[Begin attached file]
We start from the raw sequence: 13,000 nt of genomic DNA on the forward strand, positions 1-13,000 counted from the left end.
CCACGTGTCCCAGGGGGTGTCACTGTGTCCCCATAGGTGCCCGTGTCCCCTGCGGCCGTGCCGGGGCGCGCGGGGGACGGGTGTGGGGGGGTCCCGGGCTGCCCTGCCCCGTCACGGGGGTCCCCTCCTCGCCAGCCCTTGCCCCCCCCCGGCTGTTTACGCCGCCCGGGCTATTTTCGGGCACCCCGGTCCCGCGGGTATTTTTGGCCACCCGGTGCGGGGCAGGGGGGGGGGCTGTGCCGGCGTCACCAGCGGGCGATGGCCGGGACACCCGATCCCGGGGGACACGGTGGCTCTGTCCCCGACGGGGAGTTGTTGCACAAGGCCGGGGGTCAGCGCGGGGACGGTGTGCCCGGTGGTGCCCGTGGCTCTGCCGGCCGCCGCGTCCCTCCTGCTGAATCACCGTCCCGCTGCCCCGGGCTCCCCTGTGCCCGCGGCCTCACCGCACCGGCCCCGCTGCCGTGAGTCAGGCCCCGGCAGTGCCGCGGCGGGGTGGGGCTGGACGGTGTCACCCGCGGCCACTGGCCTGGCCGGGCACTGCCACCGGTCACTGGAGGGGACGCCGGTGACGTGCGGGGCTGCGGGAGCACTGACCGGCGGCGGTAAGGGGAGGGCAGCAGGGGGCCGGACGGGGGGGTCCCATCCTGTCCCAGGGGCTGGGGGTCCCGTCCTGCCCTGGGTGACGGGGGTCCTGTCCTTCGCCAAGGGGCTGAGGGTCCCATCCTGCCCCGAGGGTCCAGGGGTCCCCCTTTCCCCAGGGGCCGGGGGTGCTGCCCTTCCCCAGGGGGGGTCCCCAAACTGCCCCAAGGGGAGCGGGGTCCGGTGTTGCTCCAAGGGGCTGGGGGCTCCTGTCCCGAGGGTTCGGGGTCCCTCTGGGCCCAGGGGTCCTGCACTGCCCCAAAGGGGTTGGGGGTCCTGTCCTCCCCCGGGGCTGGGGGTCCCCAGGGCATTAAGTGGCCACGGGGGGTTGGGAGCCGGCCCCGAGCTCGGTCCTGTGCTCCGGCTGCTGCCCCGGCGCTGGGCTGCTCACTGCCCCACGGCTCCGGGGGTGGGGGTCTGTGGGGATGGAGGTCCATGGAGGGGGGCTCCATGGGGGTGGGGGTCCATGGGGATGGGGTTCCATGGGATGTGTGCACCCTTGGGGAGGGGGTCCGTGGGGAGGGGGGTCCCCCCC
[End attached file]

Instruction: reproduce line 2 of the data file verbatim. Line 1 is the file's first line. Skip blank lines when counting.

CCACGTGTCCCAGGGGGTGTCACTGTGTCCCCATAGGTGCCCGTGTCCCCTGCGGCCGTGCCGGGGCGCGCGGGGGACGGGTGTGGGGGGGTCCCGGGCTGCCCTGCCCCGTCACGGGGGTCCCCTCCTCGCCAGCCCTTGCCCCCCCCCGGCTGTTTACGCCGCCCGGGCTATTTTCGGGCACCCCGGTCCCGCGGGTATTTTTGGCCACCCGGTGCGGGGCAGGGGGGGGGGCTGTGCCGGCGTCACCAGCGGGCGATGGCCGGGACACCCGATCCCGGGGGACACGGTGGCTCTGTCCCCGACGGGGAGTTGTTGCACAAGGCCGGGGGTCAGCGCGGGGACGGTGTGCCCGGTGGTGCCCGTGGCTCTGCCGGCCGCCGCGTCCCTCCTGCTGAATCACCGTCCCGCTGCCCCGGGCTCCCCTGTGCCCGCGGCCTCACCGCACCGGCCCCGCTGCCGTGAGTCAGGCCCCGGCAGTGCCGCGGCGGGGTGGGGCTGGACGGTGTCACCCGCGGCCACTGGCCTGGCCGGGCACTGCCACCGGTCACTGGAGGGGACGCCGGTGACGTGCGGGGCTGCGGGAGCACTGACCGGCGGCGGTAAGGGGAGGGCAGCAGGGGGCCGGACGGGGGGGTCCCATCCTGTCCCAGGGGCTGGGGGTCCCGTCCTGCCCTGGGTGACGGGGGTCCTGTCCTTCGCCAAGGGGCTGAGGGTCCCATCCTGCCCCGAGGGTCCAGGGGTCCCCCTTTCCCCAGGGGCCGGGGGTGCTGCCCTTCCCCAGGGGGGGTCCCCAAACTGCCCCAAGGGGAGCGGGGTCCGGTGTTGCTCCAAGGGGCTGGGGGCTCCTGTCCCGAGGGTTCGGGGTCCCTCTGGGCCCAGGGGTCCTGCACTGCCCCAAAGGGGTTGGGGGTCCTGTCCTCCCCCGGGGCTGGGGGTCCCCAGGGCATTAAGTGGCCACGGGGGGTTGGGAGCCGGCCCCGAGCTCGGTCCTGTGCTCCGGCTGCTGCCCCGGCGCTGGGCTGCTCACTGCCCCACGGCTCCGGGGGTGGGGGTCTGTGGGGATGGAGGTCCATGGAGGGGGGCTCCATGGGGGTGGGGGTCCATGGGGATGGGGTTCCATGGGATGTGTGCACCCTTGGGGAGGGGGTCCGTGGGGAGGGGGGTCCCCCCC